This KOA also came with a not-so-picturesque-and-very-drunk man, but the staff handled him quickly and efficiently.  Yah.

That was not part of today's plan, but adapt and overcome, right?  Onward to the California State Railroad Museum, in Old Town Sacramento.

Yes, I took a bazillion photos, many at Kerry's urging.  While I enjoy trains to a point, this was really a day for the boys.  The museum has real trains, not just models.  You can get right up close to them and touch them.  Some have platforms built up and you can look in the windows and see how they were set up back in the day, and others you can go right inside.  If you're a rail fan, and passing through Sacramento, don't miss this.



Love the snow shed - something we're familiar with up here in the Cascades, as well.



This cab-forward engine was enormous.  Very impressive.

Well-informed volunteers happily told us all about the equipment and history, and let the boys explore many of the trains.  Here's Tate in the cab-forward locomotive.


My one beef with this museum, like the one at Donner Memorial Park, is that it was hopelessly under-lit.  I can understand art museums being cautious about light, as it can accelerate deterioration.  But the trains?  Really?  Why does it have to be so dark???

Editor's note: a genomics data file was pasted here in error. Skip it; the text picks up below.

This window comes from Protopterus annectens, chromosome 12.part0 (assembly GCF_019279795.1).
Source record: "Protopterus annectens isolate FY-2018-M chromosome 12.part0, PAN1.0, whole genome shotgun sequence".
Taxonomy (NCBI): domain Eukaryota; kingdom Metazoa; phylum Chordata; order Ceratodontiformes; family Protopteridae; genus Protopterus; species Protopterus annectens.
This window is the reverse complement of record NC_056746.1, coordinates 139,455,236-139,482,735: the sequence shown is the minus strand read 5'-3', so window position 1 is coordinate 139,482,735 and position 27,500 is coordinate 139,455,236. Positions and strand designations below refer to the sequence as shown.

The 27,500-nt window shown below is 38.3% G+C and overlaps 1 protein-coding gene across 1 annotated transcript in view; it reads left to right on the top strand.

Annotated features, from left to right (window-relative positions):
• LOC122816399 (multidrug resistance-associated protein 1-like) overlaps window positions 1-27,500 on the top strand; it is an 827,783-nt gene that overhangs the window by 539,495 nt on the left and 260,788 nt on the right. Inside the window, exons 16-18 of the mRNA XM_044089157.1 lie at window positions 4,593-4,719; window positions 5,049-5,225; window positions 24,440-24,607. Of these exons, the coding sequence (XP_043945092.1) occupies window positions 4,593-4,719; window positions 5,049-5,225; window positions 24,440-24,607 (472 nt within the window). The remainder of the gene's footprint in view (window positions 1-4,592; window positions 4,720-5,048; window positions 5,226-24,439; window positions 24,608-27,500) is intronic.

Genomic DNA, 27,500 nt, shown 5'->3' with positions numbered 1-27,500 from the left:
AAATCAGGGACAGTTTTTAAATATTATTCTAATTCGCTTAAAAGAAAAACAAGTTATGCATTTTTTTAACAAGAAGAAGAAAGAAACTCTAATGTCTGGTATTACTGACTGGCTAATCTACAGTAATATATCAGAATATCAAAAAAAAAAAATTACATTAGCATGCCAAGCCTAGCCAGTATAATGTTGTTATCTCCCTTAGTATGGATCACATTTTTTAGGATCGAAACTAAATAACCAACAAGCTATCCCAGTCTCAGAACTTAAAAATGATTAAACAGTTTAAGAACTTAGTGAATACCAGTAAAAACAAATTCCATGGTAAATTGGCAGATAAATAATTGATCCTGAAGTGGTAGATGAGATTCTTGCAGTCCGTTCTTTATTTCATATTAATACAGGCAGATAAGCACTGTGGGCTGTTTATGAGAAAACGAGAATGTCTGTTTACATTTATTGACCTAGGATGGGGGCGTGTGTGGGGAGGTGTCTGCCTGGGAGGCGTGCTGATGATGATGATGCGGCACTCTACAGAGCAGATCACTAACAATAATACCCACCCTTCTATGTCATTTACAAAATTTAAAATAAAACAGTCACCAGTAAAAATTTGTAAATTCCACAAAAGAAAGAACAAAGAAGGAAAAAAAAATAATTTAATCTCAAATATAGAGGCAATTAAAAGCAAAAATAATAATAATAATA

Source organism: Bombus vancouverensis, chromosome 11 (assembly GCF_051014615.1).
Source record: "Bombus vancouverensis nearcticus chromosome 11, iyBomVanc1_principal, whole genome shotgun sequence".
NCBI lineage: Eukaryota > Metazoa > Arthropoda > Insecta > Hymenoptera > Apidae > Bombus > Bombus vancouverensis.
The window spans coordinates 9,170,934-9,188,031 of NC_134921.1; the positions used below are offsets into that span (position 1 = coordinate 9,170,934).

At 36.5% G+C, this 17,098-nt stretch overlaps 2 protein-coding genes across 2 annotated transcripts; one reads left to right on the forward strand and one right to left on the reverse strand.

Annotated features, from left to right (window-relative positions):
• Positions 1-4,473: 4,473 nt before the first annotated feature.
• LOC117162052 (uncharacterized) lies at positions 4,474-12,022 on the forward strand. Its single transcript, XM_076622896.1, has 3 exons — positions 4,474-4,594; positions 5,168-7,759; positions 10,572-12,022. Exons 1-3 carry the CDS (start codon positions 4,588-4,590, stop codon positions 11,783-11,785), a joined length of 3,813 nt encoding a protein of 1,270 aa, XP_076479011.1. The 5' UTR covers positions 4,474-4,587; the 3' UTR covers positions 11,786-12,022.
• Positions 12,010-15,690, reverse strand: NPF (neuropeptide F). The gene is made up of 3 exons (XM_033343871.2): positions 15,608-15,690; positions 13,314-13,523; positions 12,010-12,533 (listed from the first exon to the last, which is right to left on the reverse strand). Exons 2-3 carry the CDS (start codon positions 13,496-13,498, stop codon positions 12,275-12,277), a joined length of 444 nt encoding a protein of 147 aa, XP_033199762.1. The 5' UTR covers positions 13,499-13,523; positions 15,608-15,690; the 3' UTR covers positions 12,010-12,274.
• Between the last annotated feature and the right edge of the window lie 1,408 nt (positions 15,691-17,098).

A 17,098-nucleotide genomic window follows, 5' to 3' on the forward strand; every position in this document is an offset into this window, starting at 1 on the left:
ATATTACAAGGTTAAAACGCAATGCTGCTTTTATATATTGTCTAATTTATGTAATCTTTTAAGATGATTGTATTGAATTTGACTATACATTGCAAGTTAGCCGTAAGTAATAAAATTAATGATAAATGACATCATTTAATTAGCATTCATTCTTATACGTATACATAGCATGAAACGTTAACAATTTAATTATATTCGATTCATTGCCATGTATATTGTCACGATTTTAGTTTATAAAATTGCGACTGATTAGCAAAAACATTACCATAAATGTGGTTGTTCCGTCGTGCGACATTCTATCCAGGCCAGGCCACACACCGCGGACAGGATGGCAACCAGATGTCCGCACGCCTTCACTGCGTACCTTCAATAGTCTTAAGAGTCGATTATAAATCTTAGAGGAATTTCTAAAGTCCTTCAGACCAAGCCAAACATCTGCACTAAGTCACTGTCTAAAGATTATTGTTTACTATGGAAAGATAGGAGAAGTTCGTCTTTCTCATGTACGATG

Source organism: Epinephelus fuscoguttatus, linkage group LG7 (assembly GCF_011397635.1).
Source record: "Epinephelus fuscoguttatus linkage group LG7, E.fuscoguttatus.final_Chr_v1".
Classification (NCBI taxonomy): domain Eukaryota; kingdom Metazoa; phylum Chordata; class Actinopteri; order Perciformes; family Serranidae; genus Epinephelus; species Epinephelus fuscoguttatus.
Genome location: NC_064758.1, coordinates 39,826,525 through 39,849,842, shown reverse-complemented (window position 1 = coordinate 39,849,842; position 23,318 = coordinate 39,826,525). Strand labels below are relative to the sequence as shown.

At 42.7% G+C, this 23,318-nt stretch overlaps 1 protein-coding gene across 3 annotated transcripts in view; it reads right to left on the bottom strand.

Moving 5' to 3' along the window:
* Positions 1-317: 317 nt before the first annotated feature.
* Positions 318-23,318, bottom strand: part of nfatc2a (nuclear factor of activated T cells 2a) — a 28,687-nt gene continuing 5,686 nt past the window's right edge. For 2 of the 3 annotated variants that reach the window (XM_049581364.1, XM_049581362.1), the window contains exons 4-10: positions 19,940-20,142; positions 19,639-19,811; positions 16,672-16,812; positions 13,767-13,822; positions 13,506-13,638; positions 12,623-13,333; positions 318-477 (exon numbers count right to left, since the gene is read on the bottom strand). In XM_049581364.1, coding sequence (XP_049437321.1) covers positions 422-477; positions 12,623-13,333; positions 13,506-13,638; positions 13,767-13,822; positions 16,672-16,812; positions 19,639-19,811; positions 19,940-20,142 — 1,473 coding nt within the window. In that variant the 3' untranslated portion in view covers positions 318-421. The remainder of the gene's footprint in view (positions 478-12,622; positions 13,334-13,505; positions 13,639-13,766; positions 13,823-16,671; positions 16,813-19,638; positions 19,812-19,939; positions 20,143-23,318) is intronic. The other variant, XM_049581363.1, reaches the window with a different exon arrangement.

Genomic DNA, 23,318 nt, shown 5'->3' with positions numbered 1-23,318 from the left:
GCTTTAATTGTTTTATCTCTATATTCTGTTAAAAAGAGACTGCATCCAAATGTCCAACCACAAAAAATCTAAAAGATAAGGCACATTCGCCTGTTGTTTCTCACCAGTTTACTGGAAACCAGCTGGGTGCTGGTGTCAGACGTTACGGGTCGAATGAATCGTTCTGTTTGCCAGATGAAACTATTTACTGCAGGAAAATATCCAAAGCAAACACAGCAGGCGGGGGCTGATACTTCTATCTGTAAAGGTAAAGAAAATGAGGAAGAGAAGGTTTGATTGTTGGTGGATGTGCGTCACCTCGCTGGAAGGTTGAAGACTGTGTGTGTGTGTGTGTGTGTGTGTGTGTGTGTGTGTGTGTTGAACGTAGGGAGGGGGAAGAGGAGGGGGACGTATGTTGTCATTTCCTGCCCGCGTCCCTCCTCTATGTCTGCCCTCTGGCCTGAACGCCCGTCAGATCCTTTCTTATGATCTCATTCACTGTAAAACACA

Gunnar spotted something that made us feel like we'd come full circle.  The "Lost" Golden Spike.  When the Central Pacific and Union Pacific were set to meet at Promontory Point, Leland Stanford brought a golden spike, which was not left in the railroad (duh), but returned to land developer David Hewes, and later donated to Stanford University, where it is today.  It was made and engraved in a rush, and had the date of May 8, 1869 on it.  Well, the dignitaries didn't arrive until May 10, and the ceremony was delayed.

Turns out a second spike was also made, and engraved properly and more carefully.  David Hewes' family kept it secret for over 100 years, until in 2005 a descendant sold it.

So there's your history trivia.  And here it is, in Sacramento.  The "Lost" Spike.



My favorite part of the museum had to be the 1920's vintage sleeper car, complete with very realistic motion and sound.  Doesn't that look cozy?  A little too cozy for two maybe, or maybe not ;D



Gunnar pretended to be one of the kids in the Polar Express movie.



We spent several hours exploring the museum, and the boys were getting a bit loopy.  Gunnar is investigating the art work on the fruit labels.



And Wyatt and Tate amused themselves with magnets.  They just needed a break.



Among the many joys of this vacation, some of my favorite times were meeting new friends.  Well, not new, but now-in-real-life, as opposed to what Tate refers to as my "computer-generated friends."  And they are just as wonderful in person as they are online.  They're the Real Deal.